Every skipper in New Zealand is responsible for the safety of those on board, no matter how big or small the boat is. This means managing the risks of being on the water at all times.
Even though a licence is not required to operate a pleasure boat in New Zealand, ignorance of any maritime rules or bylaws is no excuse for failure to comply. Non-compliance can lead to fines or prosecution.
If you are the skipper of your vessel you must:
- Ensure you have all the necessary equipment on board for the trip you intend to make.
- Make sure everyone on board knows what safety equipment is carried, where it is stowed and how it works.
- The driver of any powerboat capable of speeds in excess of 10 knots must be 15 years of age or over.
- Know the rules of the road at sea and the local bylaws.
- Never overload your boat with people or equipment.
- Make sure everything on board is properly stowed and secured.
- Always maintain your boat, its motor, electrics and equipment.
- Check everything before you head out.
- Check the marine weather forecast and tide times before you head out.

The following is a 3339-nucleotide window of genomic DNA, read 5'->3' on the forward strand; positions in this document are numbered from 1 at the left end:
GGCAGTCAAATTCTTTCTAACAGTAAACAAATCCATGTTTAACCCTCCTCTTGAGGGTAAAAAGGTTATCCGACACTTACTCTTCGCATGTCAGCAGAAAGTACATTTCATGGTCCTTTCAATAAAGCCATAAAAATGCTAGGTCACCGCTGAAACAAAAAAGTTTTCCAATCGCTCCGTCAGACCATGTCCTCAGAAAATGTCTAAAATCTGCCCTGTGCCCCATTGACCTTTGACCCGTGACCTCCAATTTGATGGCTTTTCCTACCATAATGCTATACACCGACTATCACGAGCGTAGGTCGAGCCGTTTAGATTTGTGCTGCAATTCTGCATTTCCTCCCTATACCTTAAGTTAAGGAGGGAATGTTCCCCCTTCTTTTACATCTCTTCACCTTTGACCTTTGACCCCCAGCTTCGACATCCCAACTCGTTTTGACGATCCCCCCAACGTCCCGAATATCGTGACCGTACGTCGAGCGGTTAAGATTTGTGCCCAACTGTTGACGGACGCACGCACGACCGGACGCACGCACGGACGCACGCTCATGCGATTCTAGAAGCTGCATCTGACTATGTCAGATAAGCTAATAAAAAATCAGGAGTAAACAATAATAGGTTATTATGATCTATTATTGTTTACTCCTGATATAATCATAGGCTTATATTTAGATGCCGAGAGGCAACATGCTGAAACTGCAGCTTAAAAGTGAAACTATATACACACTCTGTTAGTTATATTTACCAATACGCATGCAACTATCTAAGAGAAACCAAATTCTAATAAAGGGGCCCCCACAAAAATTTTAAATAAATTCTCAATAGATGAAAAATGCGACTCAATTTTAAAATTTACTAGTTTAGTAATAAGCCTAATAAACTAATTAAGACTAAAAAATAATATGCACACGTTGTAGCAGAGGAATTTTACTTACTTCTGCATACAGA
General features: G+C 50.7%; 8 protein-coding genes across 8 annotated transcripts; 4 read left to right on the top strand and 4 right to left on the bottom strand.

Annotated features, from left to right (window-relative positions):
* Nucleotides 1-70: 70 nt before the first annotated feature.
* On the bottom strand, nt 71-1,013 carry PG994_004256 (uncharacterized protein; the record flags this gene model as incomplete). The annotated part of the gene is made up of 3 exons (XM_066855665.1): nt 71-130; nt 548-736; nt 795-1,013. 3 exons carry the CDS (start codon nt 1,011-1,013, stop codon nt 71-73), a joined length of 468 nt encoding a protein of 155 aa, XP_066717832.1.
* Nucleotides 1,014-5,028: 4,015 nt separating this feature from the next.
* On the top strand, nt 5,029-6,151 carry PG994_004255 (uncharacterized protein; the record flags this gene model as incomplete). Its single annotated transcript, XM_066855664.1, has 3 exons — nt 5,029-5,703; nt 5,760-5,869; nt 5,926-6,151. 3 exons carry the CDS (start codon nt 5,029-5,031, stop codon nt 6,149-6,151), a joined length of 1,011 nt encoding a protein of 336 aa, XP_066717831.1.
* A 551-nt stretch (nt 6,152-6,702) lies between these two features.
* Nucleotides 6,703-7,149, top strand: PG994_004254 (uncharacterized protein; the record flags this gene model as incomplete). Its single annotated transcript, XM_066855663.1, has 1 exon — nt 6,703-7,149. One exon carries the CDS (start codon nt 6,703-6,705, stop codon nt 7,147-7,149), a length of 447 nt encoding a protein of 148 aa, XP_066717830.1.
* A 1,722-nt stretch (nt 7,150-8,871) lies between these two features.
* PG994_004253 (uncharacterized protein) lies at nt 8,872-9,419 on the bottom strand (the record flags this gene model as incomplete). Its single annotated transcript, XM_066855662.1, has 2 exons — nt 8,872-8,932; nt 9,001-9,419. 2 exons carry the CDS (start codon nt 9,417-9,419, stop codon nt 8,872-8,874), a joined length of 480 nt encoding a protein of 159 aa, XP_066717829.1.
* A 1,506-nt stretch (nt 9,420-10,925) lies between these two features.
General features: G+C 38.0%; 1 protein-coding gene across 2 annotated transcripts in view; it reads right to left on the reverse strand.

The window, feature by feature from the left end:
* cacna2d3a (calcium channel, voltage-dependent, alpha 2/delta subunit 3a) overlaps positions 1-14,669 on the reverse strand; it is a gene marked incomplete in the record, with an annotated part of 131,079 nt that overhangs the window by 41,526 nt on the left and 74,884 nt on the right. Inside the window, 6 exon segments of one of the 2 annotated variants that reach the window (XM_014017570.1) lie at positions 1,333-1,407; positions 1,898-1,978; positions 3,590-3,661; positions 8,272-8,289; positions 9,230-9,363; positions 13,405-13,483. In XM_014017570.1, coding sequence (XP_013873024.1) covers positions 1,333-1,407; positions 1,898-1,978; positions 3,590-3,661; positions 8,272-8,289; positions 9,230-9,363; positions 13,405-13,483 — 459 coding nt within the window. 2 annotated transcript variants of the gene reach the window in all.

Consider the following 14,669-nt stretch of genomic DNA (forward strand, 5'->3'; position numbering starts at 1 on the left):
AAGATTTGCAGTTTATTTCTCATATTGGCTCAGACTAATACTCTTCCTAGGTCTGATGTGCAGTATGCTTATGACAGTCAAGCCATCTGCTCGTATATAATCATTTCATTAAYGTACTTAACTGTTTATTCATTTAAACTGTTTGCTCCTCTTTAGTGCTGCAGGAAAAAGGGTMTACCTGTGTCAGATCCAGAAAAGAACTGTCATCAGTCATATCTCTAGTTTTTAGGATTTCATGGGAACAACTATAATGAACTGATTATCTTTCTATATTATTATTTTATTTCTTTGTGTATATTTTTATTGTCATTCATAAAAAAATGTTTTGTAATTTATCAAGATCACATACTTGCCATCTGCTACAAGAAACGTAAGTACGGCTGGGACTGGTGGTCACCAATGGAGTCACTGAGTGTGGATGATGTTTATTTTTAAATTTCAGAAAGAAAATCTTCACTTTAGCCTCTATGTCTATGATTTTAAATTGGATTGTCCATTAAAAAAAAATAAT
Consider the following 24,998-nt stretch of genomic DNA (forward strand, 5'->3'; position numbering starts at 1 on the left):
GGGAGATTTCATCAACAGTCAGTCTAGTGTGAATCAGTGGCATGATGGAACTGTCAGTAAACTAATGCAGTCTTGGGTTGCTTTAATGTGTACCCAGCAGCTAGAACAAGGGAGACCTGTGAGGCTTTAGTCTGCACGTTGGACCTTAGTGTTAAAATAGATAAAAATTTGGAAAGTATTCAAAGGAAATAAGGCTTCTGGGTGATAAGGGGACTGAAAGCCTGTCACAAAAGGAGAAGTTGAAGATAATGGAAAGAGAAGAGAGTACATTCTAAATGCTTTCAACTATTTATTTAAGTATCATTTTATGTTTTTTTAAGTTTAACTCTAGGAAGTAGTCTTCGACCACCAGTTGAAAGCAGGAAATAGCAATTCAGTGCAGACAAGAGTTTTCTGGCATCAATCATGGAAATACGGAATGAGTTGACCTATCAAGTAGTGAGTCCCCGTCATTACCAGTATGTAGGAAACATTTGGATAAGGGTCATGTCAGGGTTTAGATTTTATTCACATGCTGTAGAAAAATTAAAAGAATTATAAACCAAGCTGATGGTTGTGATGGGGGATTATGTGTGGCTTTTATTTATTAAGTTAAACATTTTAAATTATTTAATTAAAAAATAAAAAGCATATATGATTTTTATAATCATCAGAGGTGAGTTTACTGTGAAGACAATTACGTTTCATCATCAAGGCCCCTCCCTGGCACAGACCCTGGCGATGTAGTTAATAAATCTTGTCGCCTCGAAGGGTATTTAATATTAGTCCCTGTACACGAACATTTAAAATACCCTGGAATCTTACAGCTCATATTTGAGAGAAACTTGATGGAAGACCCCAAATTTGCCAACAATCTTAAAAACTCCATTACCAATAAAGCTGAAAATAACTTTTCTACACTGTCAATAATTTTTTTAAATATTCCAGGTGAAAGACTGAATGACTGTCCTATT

- Listen for regular updates while you are out on the water.
- Always carry two forms of communication and make sure they are waterproof.
- Avoid or limit alcohol intake on board your boat.
- Always keep a good lookout.
- Always tell someone where you are going and when you expect to be back and do a trip report with Coastguard.
- Report any oil or fuel spills to our 24 hour Pollution Hotline on 0800 884 883.
- All maritime incidents/accidents must be reported to the Harbourmaster and Maritime New Zealand immediately.
Reporting an incident
Please use the below details to report incidents.
- Harbourmaster - 0800 5 KNOTS (0800 55 66 87) or via email at email@example.com
- Maritime New Zealand - 0508 22 55 22
You must also provide a written report within 48 hours via email to firstname.lastname@example.org.
Is your boat named?
To help with identification, powered vessels over 4m and non-powered vessels over 6 metres are required to be clearly marked with a name or number, consisting of a minimum of two letters or numbers, which must not be a vessel’s brand, make or model.
The name and/or number must be of a contrasting colour that is legible from a distance of 50 metres, with a minimum height of 90 millimetres. Each digit must have a minimum width of 80 millimetres, or be compliant with a national sporting body standard.
Smaller vessels are encouraged to ensure some form of identification is on their vessel to help with determining ownership or knowing who we may be looking for in event of an emergency.